December 19, 2017
The Delhi High Court Bar Association (DHCBA) on Tuesday (December 19) went on a flash strike, protesting the forcible break-in and arrest by the Delhi Police (Safdarjung Enclave Police Station) of a 60-year-old lady lawyer on charges of “stalking”.
The DHCBA resolution (see below) states it has called an emergent meeting at 11.30 am on Tuesday and that its executive committee had “discussed the shocking and unfortunate incident” of December 18, “while the police official… trespassed into the house of Mr R K Saini, advocate, when he was in the High Court and… forcibly detained a lady advocate, aged about 60 years and forved her in the police Gypsy. It has also been noted that the Delhi High Court had passed an order at about 3.45pm on the assurance of the…” additional public prosecutor “Mukesh Kumar that no coercive action shall be taken against the lady advocate.”
A case – Delhi Commission For Women (DCW) Chairperson Ms Swati Maliwal Vs CP Delhi – is already in court, before the bench of Justice Pratibha Rani. The case is about the quashing of an FIR against the DCW Chairperson.
That case did not have any hearing on Tuesday, with the matter adjourned to January 11, 2018, but a bench of Justices Siddarth Mridul and Deepa Sharma heard the instances of the day over which the DHCBA has called a strike.
December 20, 2017
MEMBERS Ozongwu family of Okwojo Ngwo in the Udi Local Government Area of Enugu State, whose son, Mr. Ejiofor Ozongwu, was murdered in 2015, have alleged that some operatives of the Special Anti-Robbery Squad were harassing them.
Ozongwu, the former secretary of the Committee for the Actualisation of Adada State, was killed at Okwojo Ngwo on December 23, 2015, over a land dispute.
The lawyer was reportedly attacked by some youths, who beat him up and ran over his body with a vehicle, when he went to inspect the disputed land.
Some youths from the Okwojo Ngwo community have been arrested and remanded in prison over the development.
However, the Ozongwu family said some highly-placed members of the Okwojo Ngwo community, who allegedly masterminded the murder of their brother, were using SARS operatives from Abuja to harass and intimidate them in a bid to force them to drop an ongoing court case against the suspects.
December 19, 2017
A 52-year-old man who pleaded guilty to five charges, including aggravated assault, for shooting Toronto criminal lawyer Randall Barrs in the leg twice outside his law office in 2016 was sentenced to nine years and seven months in prison on Tuesday.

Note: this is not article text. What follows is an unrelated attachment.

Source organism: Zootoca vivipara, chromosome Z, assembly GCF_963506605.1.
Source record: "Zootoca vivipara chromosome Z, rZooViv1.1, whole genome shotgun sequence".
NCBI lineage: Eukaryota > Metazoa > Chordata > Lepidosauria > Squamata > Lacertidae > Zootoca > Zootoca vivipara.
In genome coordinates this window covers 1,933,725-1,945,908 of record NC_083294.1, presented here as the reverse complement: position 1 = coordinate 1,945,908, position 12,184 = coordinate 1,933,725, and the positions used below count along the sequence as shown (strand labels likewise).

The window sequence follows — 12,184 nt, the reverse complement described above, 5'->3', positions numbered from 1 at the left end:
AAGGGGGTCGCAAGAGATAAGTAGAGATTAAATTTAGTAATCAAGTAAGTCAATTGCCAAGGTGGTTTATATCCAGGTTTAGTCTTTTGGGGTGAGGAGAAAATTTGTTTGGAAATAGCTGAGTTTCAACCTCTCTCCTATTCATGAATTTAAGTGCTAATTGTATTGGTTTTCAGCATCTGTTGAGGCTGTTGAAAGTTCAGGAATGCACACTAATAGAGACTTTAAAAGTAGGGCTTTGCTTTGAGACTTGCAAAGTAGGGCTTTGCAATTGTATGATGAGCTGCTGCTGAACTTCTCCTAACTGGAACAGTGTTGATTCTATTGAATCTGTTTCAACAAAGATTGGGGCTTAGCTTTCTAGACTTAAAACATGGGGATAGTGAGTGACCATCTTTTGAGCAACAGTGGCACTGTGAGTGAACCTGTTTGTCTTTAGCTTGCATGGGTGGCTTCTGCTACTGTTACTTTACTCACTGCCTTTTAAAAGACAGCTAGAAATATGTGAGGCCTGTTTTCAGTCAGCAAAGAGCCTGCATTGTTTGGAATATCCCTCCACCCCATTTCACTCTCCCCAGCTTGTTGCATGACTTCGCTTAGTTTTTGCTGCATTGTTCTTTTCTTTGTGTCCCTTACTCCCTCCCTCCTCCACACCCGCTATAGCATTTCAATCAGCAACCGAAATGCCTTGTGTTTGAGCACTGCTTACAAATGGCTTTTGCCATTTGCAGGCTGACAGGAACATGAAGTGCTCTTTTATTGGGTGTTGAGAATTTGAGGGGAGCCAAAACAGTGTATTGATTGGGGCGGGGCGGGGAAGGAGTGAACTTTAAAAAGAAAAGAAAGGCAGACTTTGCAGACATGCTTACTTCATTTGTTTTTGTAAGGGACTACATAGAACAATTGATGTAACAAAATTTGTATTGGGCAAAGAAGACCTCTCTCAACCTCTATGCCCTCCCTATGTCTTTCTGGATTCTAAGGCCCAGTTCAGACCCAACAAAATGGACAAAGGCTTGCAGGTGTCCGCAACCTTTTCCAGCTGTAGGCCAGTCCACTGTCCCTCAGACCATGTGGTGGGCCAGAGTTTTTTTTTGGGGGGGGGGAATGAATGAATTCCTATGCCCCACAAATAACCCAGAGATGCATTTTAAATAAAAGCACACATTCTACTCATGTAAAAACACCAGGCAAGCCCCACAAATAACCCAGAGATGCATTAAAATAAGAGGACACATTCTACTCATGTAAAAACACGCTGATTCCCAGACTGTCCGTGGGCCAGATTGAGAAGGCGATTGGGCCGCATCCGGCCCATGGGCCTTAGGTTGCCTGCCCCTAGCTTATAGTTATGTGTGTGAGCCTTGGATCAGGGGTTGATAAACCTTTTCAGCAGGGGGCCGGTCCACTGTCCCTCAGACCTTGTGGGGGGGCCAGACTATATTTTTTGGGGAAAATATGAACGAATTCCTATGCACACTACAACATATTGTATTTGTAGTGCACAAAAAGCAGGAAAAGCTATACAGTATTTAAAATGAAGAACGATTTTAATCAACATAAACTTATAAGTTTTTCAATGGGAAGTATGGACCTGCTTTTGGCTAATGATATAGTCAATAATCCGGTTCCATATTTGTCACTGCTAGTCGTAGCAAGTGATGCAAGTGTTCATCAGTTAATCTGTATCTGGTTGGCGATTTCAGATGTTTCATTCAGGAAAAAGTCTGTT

Grayson Delong, 52, was originally charged with attempted murder in connection to the shooting but the crown withdrew the charge as there was no reasonable chance of a conviction.
Barrs told reporters outside the Toronto courthouse on Tuesday he is upset by the plea deal and refused to participate in the sentencing process saying this case should have gone to trial.
“If there going to take an aggravated assault, they at least had to insist on the full 14 years, because it’s the worst aggravated assault I can envision because in fact it is an attempt murder,” Barrs said.
Man who shot Toronto lawyer Randall Barrs sentenced to 9 years in prison
Barrs blasts soft sentence, shoddy cop work on gunman who ambushed him
December 19, 2017
In December, lawyer Ragia Omran was one of 15 rights defenders from around the world to receive the Franco-German Prize for Human Rights and the Rule of Law. She was also awarded the Robert F. Kennedy award for human rights in 2013.
At the award ceremony for the Franco-German Prize, held at the German Embassy in Cairo, a feisty Omran said, “Some people speak about the hypocritical nature of politics, but I don’t use such language. I am a pragmatic person, but it is not pragmatic to sell arms to warring factions in countries mired in terrible conflicts where children are dying and then support a human rights investigation at the same time. It is counterproductive to give a human rights award but be selective about rights, to talk the talk, but not walk the walk.”
Omran, who comes from an affluent background, has been entrenched in the human rights movement in Egypt for two decades, mostly as a volunteer, while simultaneously maintaining a practice in corporate law. Mada Masr sat with her for an hour as she reflected on these different aspects of her life.
Mada Masr: You have a career in corporate law, while being extremely engaged in human rights. How did this happen?